• Audi: ESP - Electronic Stabilization Program
  • BMW: Dynamic Stability Control(DSC), inluding Dynamic Traction Control
  • Cadillac: All-Speed Traction Control & StabiliTrak
  • Jaguar: Dynamic Stability Control (DSC)
  • Lexus: Vehicle Stability Control (VSC) and Traction Control (TRAC) systems
  • Volvo: Dynamic Stability and Traction Control (DSTC)
  • Ford: AdvanceTrac
  • GM: StabiliTrac
  • Toyota: Vehicle Stability Control (VSC) and Vehicle Dynamics Integrated Management (VDIM)
  • VW: ESP

Mercedes: ESP Cadillac: StabiliTrak Chevrolet: StabiliTrak Nissan: Vehicle Dynamic Control Mini Cooper: Dynamic Stability Control Mercury: AdvanceTrak Hyundai: Electronic Stability Program Honda: electronic Stability Control Jeep: Electronic Stability Program Dodge: Electronic Stability Program Chrysler: Electronic Stability Program Lincoln: AdvanceTrak Press photograph of the newly merged Audi NSU range, 1969. ... The BMW logo is a circle (known as a roundel) divided into quadrants of alternating white and light blue color. ... Cadillac is a brand of luxury automobile, part of the General Motors corporation, produced and mostly sold in the USA; outside of North America, they have been less successful. ... Binomial name Panthera onca (Linnaeus, 1758) The jaguar (Panthera onca) is a large member of the cat family native to South and Central America. ... Lexus is a brand name used by the Toyota Motor Corporation in North America, The Middle East, Europe, Australia, and New Zealand for luxury automobiles. ... AB Volvo is a Swedish world leading manufacturer of commercial vehicles, buses and construction equipment, drive systems for marine and industrial applications, aerospace components and services. ... Ford may mean a number of things: A ford is a river crossing. ... General Motors Corporation (NYSE: GM), also known as GM, is a United States-based automobile maker with worldwide operations and brands including Buick, Cadillac, Chevrolet, Daewoo, GMC, Holden, Hummer, Opel, Pontiac, Saturn, Saab, and Vauxhall. ... Toyota Motor Corporation (TMC) (In Japanese: トヨタ自動車株式会社) (TYO: 7203. ... Volkswagen (VW) is an automobile manufacturer based in Wolfsburg, Germany. ...



Electronic Stability Control forms the foundation for news advances on vehicle equipment that will save additional lives and give the driver still more control over the vehicle. The computing power of ESC facilitates the networking of active and passive safety systems on the car, creating the opportunity to address still more causes of crashes.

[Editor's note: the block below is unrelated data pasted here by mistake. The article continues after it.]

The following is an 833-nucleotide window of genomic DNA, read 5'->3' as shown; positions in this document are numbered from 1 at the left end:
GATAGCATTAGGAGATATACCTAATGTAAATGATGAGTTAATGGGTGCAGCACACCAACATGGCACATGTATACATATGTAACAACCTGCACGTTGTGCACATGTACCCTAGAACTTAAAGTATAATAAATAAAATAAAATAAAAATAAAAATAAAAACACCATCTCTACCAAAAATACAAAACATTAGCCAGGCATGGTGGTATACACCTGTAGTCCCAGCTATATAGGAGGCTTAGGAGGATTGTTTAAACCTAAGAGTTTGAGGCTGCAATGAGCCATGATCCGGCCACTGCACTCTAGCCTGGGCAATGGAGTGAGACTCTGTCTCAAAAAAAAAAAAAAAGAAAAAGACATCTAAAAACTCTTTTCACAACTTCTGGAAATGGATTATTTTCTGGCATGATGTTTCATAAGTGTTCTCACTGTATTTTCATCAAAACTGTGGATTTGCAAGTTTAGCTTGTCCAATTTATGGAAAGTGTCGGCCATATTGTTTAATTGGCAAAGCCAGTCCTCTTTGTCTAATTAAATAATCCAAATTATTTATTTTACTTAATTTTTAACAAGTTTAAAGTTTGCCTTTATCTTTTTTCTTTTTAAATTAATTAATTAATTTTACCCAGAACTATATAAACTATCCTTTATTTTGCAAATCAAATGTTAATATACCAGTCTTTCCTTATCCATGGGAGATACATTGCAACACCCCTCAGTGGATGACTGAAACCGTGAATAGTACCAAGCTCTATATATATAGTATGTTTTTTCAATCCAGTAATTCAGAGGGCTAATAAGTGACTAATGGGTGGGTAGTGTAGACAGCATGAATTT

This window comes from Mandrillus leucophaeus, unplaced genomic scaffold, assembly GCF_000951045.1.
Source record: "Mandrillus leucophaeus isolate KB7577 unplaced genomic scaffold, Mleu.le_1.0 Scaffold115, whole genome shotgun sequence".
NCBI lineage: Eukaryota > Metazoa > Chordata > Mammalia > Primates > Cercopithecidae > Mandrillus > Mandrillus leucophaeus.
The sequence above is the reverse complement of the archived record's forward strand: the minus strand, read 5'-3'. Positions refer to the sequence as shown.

External link

[1] Bosch ESP-ierence Site [2]


  Results from FactBites:
 
Electronic_Stability_Program (328 words)
Electronic Stability Program From Sterwiki Electronic Stability Program (ESPĀ®) is a registered trademark of DaimlerChrysler AG and used originally for Mercedes-Benz.
ESP compares the driver's intended direction in steering and braking inputs, to the vehicle's response, via lateral acceleration, rotation (yaw) and individual wheel speeds.
ESP also integrates all-speed traction control, which senses drive-wheel slip under acceleration and individually brakes the slipping wheel or wheels, and/or reduces excess engine power, until control is regained.
Jeep Commander XK - Electronic Stability Program (ESP) (1312 words)
Electronic Stability Program (ESP) is a stability enhancement system designed to electronically detect and assist drivers in critical driving situations and under adverse conditions...automatically.
Electronic sensors are strategically placed in the vehicle, allowing ESP to analyze steering wheel activity, wheel speeds, acceleration and the vehicles' rotation about its vertical axis (technically named yaw).
ESP corrects for over/understeering of the vehicle by applying brakes to the appropriate wheel.
  More results at FactBites »